Looking to hire experienced professionals to join your team? Contact one of our specialist consultants today.

Teacher resignation letter template – free download
2 mins read

Teacher resignation letter template – free download

​Resigning from a teaching role can be difficult, regardless of the length of time spent at a school. It can be something of an emotional rollercoaster, with the excitement of the future dampened by the prospect of sharing your news with the department head or head teacher.  

The manner in which a teacher resigns can have a lasting impact. A positive resignation process not only benefits the departing teacher but also the school community, and the first step of the journey involves writing the resignation letter, which is arguably one of the hardest tasks. 

Resignation etiquette: getting it right 

However thrilled you may be about leaving your teaching role, it’s imperative to maintain professionalism. By providing ample notice and following proper procedures, you demonstrate your commitment and respect for the school you are leaving. This reflects well on your reputation and can contribute to maintaining good references for future career opportunities.  

Teachers are bound by set resignation dates to allow for suitable replacements to be found, so planning ahead is key for a smooth departure at the end of the spring, summer or autumn term. Resigning well helps minimise disruption to students’ education and ensures continuity in the learning environment.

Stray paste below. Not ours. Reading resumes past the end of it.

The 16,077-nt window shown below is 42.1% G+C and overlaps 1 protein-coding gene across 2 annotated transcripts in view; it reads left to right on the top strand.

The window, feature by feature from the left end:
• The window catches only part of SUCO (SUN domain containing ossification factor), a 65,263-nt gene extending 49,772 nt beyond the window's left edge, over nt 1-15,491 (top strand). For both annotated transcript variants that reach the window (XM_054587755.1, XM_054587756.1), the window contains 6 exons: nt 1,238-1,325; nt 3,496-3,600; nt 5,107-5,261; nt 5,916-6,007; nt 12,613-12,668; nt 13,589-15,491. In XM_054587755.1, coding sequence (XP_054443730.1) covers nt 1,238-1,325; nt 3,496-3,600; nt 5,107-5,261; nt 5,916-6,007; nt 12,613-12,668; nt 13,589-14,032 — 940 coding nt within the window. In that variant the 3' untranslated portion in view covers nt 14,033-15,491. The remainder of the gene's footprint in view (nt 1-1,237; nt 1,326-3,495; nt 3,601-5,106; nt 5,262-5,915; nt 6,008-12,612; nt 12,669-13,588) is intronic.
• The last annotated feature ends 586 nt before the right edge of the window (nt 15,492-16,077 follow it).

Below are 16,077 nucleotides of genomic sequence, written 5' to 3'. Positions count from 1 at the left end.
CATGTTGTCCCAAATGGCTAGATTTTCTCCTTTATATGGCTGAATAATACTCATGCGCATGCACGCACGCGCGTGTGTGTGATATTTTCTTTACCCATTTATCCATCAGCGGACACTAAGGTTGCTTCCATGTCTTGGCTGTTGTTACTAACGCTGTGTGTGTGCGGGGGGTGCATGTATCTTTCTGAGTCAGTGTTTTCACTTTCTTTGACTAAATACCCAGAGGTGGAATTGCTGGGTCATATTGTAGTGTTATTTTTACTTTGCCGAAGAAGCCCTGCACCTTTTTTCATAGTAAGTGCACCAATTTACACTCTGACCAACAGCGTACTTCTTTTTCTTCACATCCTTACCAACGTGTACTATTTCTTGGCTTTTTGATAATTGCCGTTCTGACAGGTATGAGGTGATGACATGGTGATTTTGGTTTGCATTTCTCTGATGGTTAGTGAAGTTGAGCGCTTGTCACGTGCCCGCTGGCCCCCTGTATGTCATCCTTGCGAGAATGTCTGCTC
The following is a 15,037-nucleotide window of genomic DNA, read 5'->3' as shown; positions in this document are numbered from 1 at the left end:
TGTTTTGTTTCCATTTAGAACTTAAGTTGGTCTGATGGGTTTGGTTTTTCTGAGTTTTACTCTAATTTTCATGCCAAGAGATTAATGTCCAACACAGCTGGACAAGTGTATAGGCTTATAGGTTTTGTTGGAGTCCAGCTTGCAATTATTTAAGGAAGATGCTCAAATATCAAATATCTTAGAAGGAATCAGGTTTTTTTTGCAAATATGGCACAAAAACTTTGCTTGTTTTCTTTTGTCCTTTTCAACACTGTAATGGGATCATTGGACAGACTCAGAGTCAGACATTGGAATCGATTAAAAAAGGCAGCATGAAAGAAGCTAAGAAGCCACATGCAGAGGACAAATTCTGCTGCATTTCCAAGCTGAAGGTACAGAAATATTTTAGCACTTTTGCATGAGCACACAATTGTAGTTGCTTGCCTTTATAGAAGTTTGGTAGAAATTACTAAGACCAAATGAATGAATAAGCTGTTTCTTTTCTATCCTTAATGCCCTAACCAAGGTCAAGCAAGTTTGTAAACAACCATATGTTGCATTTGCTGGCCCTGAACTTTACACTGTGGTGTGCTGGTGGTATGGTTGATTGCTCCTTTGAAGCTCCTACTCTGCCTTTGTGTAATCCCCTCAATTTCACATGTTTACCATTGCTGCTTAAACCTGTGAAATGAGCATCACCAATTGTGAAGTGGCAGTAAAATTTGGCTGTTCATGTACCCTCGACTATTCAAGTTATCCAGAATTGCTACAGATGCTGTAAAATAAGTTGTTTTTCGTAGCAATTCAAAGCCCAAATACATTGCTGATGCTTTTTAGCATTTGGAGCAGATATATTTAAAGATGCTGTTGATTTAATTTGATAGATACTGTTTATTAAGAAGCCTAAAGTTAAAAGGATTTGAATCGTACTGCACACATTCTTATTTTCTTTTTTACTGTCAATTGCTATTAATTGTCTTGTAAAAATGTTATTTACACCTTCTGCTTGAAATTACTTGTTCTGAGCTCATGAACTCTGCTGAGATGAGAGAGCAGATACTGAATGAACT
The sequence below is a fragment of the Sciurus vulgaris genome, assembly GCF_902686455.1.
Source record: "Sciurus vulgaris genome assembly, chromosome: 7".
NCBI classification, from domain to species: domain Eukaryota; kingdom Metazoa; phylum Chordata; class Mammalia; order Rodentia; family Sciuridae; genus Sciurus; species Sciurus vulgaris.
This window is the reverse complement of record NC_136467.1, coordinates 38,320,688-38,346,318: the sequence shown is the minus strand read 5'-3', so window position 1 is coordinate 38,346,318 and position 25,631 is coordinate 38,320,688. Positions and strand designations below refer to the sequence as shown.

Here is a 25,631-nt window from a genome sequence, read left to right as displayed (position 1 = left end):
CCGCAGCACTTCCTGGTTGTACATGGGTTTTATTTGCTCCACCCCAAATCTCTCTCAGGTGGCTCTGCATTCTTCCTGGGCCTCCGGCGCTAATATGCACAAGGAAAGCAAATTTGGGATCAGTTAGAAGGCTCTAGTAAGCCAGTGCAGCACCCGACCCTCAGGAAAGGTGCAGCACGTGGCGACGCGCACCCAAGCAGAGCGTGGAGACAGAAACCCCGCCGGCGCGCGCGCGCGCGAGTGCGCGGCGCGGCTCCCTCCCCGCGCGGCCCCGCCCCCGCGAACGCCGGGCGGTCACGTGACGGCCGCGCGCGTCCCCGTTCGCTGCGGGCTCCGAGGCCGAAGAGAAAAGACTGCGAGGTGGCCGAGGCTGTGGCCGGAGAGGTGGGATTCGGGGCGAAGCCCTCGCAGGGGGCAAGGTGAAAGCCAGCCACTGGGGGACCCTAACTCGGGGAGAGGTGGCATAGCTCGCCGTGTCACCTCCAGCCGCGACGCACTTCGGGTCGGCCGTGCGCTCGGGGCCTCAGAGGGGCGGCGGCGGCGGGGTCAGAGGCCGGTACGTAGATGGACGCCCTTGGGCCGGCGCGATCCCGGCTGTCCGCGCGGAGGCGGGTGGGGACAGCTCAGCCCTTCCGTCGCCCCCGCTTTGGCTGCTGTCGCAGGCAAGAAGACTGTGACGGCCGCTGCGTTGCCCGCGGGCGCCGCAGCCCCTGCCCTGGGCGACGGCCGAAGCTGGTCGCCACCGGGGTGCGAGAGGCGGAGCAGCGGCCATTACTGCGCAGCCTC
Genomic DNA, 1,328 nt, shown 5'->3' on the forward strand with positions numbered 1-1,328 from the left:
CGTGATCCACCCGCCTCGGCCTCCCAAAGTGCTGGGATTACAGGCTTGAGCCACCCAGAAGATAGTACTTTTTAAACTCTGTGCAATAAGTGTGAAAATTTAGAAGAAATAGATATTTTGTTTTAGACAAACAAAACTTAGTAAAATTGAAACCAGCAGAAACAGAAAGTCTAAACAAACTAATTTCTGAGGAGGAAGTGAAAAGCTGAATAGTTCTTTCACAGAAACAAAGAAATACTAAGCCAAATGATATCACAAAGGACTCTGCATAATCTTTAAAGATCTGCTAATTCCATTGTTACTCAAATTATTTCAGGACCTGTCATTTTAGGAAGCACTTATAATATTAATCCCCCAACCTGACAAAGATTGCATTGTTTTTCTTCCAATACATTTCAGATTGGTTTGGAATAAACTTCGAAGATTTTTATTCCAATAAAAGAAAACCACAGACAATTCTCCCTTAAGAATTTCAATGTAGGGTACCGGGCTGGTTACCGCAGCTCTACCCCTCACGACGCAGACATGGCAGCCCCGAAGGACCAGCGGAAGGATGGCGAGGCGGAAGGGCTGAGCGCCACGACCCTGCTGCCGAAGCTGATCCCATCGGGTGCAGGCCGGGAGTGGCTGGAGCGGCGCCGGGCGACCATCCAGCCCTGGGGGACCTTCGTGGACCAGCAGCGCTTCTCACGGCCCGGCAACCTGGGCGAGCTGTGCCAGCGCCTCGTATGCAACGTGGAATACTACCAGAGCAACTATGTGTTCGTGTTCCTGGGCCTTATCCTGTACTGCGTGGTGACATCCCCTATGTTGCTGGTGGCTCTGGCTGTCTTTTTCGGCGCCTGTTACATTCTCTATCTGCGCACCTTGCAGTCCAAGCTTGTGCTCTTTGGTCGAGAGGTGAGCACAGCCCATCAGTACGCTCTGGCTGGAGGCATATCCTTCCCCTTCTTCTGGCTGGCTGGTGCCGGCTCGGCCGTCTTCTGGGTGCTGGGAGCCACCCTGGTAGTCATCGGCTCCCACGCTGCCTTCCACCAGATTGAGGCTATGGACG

Resigning with integrity also allows teachers to depart on amicable terms, preserving professional relationships and networks. In the small world of education, where connections often extend beyond individual schools, maintaining relationships with former colleagues and administrators can be invaluable for future career opportunities, whether through networking, references, or collaboration on future projects. 

A resignation letter template can facilitate the exit process by providing a structured framework. Templates ensure that essential information, such as the intended last working day and any necessary follow-up actions, is clearly communicated, while also allowing personalisation to reflect gratitude for time spent at the school and reasons for leaving. 

Using a resignation letter template also helps ensure that all necessary details are included, reducing the risk of misunderstandings or oversights during the exit process. This can help to streamline the administrative aspects. 

Take some of the stress out of resigning. Our template will ensure you leave on a high note, freeing you up to focus on a happy and productive notice period. 

Download our free teacher resignation letter template to help smooth your exit using the button at the top of this page.